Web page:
On the agency side, MFA has allocated more capital to 15-year fixed agency MBS (29% of MFA's agency book) in order to blend in more prepayment protection. The majority of the agency debt is newer 5/1 ARMs, which are not eligible for HARP. Q3 2012 prepay speeds on MFA's agency book increased to 21.6% from 20.4% in Q2, and the increase in prepayment-protected securities as well as the recent rise in interest rates should moderate prepayments in coming months.

MFA has been cutting the dividend a bit more than other Hybrids, but it just declared a $0.20 quarterly dividend. The yield is 9.8% at the current run rate, which isn't bad in this environment if it is at or close to the trough yield. Net interest margin (NIM) fell to 222 bp in Q3 2012 from 245 bp in Q2, enough to sustain the dividend at current levels if asset yields and leverage remain at current levels. The borrowing side of the balance sheet can also help fight NIM compression, as over $300 million in higher-cost borrowings (at over 4%) just came off the books last quarter. Overall leverage was 3.2x at Q3 2012, down from 3.6x in Q2; MFA took leverage down on the agency GSE debt as the Federal Reserve ramped up QE3.

MFA has a 4 million share buyback on the ready, should the shares trade at an appreciable discount to the most recent reported book value of $8.80/share. At 98% of that book value, even if it has cheapened a bit YTD with the rise in rates, MFA is a good value proposition given its credit reserves and battle-tested management.

AG Mortgage Investment Trust (NYSE:MITT): AG Mortgage came public about 18 months ago, so it is a relative newcomer to the Hybrid mREIT scene. MITT increased its non-agency debt share in Q3 2012, as did most of the Hybrid mREITs, to fight NIM compression. As of Q3 2012, 20% of MITT's equity was in non-agency MBS even though it makes up only 10% of overall MBS assets and 8% of the entire portfolio (MITT has some CMBS and ABS). By increasing non-agency debt, MITT was able to increase its net interest margin from 331 bp in Q2 to 348 bp in Q3 while most Agency mREITs were seeing substantial NIM compression and even some hybrid mREITs declined a bit. Leverage fell from 6.8x to 6.1x in Q3 2012 from the previous quarter as the preferred and common equity raises were directed more to lower-leveraged credit-sensitive assets.

At Q3 2012, MITT's portfolio consisted of agency MBS (80%), non-agency MBS (15%), CMBS (3%), Other IO/ABS (2%). The agency MBS portfolio (see below) consisted of 15-year fixed rate (35%), 20-year fixed rate (8%), 30- year fixed rate (50%), ARMs (1%), and IOs (6%). MITT targets agency MBS with lower loan balances as well as new production securities to minimize prepayment exposure. The company reported a CPR of 6.2% during Q3 while the CPR for September was just under 7%. Over half of the agency assets are in prepayment-protected securities and the Q3 2012 portfolio composition (left) and agency breakdowns (right) are shown here:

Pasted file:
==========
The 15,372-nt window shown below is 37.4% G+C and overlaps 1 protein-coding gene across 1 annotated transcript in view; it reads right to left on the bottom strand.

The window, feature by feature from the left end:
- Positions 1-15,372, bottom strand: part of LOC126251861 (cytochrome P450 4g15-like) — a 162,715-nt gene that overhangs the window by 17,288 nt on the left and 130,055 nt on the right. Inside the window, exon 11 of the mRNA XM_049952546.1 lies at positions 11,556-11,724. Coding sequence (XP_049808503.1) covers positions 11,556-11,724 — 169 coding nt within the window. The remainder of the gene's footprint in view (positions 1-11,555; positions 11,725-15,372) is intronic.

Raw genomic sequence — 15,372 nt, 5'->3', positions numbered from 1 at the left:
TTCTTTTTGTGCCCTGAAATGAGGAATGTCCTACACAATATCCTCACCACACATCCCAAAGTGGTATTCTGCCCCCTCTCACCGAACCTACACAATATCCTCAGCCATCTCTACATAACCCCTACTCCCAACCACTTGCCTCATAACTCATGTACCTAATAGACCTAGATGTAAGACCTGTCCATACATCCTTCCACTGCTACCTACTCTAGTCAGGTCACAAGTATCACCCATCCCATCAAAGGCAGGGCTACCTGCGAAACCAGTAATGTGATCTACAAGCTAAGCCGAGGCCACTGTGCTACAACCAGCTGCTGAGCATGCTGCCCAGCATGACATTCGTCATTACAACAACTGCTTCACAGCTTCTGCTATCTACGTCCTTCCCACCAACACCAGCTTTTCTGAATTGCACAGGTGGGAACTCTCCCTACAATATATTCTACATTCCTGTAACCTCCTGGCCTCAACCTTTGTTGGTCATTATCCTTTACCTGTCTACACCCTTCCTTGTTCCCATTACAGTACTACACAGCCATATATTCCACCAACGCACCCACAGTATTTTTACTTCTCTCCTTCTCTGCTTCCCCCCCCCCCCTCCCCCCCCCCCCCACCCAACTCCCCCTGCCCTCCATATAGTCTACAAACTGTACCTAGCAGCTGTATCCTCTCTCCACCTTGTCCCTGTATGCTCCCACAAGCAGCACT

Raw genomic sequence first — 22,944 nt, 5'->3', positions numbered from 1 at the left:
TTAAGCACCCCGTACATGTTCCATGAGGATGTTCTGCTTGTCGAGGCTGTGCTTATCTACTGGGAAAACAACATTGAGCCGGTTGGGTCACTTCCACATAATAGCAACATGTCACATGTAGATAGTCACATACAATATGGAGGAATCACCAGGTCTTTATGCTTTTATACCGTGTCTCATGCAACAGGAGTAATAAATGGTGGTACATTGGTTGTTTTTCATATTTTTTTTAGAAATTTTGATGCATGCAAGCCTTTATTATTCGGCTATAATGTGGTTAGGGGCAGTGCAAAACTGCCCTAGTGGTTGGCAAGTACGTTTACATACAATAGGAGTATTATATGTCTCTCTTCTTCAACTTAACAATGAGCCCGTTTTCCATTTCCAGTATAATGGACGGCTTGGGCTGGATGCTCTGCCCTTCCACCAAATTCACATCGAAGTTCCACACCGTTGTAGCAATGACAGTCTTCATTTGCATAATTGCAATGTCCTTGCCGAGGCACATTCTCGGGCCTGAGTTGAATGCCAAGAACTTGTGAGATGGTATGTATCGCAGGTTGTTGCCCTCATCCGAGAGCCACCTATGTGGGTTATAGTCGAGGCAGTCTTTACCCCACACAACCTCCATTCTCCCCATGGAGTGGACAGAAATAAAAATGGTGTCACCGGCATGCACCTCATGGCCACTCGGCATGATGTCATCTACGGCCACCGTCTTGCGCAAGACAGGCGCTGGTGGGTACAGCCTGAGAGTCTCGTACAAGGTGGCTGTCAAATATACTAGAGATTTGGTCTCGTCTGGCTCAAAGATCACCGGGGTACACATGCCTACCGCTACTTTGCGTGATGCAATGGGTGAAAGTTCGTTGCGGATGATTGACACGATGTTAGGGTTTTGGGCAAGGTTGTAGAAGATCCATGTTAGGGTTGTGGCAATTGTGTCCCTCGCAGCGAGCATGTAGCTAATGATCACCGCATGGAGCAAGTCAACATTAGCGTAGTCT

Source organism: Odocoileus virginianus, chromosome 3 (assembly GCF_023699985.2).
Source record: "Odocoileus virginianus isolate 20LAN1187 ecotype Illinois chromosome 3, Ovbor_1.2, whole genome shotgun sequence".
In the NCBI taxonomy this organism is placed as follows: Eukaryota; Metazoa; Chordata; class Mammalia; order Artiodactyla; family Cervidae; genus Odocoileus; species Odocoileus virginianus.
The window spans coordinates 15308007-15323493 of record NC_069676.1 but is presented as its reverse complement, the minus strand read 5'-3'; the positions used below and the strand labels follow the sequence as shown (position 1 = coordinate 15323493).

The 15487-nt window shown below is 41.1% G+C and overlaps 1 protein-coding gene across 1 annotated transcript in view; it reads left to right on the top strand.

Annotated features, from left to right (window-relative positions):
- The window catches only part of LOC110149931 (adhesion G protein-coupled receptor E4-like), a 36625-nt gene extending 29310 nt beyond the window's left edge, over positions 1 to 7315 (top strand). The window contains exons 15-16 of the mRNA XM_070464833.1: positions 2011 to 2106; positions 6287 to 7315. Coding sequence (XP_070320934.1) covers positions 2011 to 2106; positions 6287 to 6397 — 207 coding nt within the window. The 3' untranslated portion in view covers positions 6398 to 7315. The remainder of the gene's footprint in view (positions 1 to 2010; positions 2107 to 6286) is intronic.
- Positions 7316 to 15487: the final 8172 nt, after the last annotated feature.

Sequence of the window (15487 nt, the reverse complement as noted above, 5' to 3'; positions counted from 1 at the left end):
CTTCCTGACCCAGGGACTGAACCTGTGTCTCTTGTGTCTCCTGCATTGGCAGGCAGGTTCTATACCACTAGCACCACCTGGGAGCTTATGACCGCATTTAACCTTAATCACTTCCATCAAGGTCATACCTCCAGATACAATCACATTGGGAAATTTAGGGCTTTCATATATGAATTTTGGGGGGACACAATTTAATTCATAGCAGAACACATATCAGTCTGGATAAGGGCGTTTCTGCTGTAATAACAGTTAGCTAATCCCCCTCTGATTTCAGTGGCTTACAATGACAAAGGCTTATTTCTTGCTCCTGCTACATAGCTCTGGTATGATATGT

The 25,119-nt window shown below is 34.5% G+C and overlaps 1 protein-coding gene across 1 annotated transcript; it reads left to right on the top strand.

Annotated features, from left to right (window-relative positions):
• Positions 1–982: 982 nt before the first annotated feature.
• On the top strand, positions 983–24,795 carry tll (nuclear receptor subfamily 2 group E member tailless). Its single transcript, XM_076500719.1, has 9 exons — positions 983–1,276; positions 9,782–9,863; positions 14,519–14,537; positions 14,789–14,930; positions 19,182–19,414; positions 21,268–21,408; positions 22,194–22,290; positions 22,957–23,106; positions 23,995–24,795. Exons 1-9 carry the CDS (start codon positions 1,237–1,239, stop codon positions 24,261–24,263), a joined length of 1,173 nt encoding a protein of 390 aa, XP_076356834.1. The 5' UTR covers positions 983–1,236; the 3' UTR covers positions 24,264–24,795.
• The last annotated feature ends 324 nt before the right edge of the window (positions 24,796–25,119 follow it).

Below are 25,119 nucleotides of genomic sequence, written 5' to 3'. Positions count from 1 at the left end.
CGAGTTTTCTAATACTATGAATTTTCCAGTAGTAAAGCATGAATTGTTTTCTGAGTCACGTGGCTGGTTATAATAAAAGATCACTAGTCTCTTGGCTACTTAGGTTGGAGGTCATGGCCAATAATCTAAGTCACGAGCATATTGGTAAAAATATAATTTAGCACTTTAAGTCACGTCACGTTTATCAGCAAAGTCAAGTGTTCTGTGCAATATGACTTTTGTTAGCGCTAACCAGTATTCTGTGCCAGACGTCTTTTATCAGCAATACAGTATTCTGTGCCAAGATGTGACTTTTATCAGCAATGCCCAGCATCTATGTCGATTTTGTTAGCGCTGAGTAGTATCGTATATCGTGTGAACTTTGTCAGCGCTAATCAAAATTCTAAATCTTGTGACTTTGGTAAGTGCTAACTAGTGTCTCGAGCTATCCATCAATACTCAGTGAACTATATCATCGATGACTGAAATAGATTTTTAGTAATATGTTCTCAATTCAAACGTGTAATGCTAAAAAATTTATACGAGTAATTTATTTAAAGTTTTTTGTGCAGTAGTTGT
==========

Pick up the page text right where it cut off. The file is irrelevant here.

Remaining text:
(click to enlarge)

MITT issued preferred stock a few months ago to augment earnings and dividend leverage without causing share dilution. Undistributed earnings rose to $1.19 per share, thanks to $1.03 Q3 core EPS handily beating the $0.81 consensus. The dividend cushion adds some protection to MITT if earnings soften temporarily due to further tightening investment spreads. With agency MBS prepayments behaving very well in Q3 2012 and the shift to non-agency augmenting NIM, MITT should not be under the same pressures as other mREITs to cut its dividend, especially if rates continue their recent mild upward trajectory (the slowing of prepayments offsets the immediate loss of book value). Management fees fell from 140 bp in Q2 to 90 bp in Q3 as assets ramped up, thanks to share offerings and the preferred deal.

AG Mortgage is run by veteran mortgage traders at Angelo Gordon & Co. who have experience in managing complex interest rate products to help the agency side, along with extensive credit experience to help manage the non-agency side of the balance sheet. MITT yields 13.2% based on the most recent quarterly dividend and with a book value of $23.71 (up almost 9% in the quarter), the shares are at a modest 102% P/B.

Two Harbors Investment Corp (NYSE:TWO): Trying to differentiate itself a few quarters back, the management of TWO decided to not only manage mortgage-backed securities with credit and housing exposure, but to actually own homes directly. This side-track into direct home ownership was far different than managing liquid - or even illiquid -- MBS of either the agency or non-agency variety. Homes are extremely illiquid and can take months or years to liquidate, as opposed to days or weeks for even difficult-to-sell MBS. Thankfully, Two Harbors contributed the properties and some cash into a new operating REIT called Silver Bay Realty (NYSE:SBY), of which TWO owns 48% of the publicly-traded shares.

TWO's own MBS portfolio is pretty straight-forward: low-balance, high loan-to-value, and other prepayment-protected securities. TWO has purchased a large number of deeply-discounted non-agency MBS; these securities were the riskier tranches that were sold at fire-sale prices in 2008-09 and saw continued selling thereafter from banks that needed to raise capital and delever. Even with high rates of default and losses, these securities are likely worth more than the original purchase price or the current market price. 82% of the portfolio is fixed-rate assets and the agency/non-agency split is 84/16.